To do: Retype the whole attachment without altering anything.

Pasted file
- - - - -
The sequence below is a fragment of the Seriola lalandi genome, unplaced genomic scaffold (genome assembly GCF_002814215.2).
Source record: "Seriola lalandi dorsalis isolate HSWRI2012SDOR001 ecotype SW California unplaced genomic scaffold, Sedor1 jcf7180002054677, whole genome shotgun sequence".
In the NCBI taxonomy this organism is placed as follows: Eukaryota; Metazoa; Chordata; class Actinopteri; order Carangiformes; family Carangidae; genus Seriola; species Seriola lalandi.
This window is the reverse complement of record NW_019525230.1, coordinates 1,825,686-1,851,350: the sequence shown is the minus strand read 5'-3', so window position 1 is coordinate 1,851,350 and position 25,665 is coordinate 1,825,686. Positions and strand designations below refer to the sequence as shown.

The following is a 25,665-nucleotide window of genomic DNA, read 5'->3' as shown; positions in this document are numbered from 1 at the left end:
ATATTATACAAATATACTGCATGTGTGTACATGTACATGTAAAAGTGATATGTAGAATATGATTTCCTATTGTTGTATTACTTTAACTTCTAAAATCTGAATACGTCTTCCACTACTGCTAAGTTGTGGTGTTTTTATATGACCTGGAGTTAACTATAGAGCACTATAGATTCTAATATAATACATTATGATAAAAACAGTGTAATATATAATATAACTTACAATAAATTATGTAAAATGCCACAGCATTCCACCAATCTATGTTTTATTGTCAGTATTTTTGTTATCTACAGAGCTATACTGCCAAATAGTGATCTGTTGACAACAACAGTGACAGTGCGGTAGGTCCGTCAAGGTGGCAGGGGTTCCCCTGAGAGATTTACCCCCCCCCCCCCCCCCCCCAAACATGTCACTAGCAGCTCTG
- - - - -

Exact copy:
The sequence below is a fragment of the Seriola lalandi genome, unplaced genomic scaffold (genome assembly GCF_002814215.2).
Source record: "Seriola lalandi dorsalis isolate HSWRI2012SDOR001 ecotype SW California unplaced genomic scaffold, Sedor1 jcf7180002054677, whole genome shotgun sequence".
In the NCBI taxonomy this organism is placed as follows: Eukaryota; Metazoa; Chordata; class Actinopteri; order Carangiformes; family Carangidae; genus Seriola; species Seriola lalandi.
This window is the reverse complement of record NW_019525230.1, coordinates 1,825,686-1,851,350: the sequence shown is the minus strand read 5'-3', so window position 1 is coordinate 1,851,350 and position 25,665 is coordinate 1,825,686. Positions and strand designations below refer to the sequence as shown.

The following is a 25,665-nucleotide window of genomic DNA, read 5'->3' as shown; positions in this document are numbered from 1 at the left end:
ATATTATACAAATATACTGCATGTGTGTACATGTACATGTAAAAGTGATATGTAGAATATGATTTCCTATTGTTGTATTACTTTAACTTCTAAAATCTGAATACGTCTTCCACTACTGCTAAGTTGTGGTGTTTTTATATGACCTGGAGTTAACTATAGAGCACTATAGATTCTAATATAATACATTATGATAAAAACAGTGTAATATATAATATAACTTACAATAAATTATGTAAAATGCCACAGCATTCCACCAATCTATGTTTTATTGTCAGTATTTTTGTTATCTACAGAGCTATACTGCCAAATAGTGATCTGTTGACAACAACAGTGACAGTGCGGTAGGTCCGTCAAGGTGGCAGGGGTTCCCCTGAGAGATTTACCCCCCCCCCCCCCCCCCCCAAACATGTCACTAGCAGCTCTG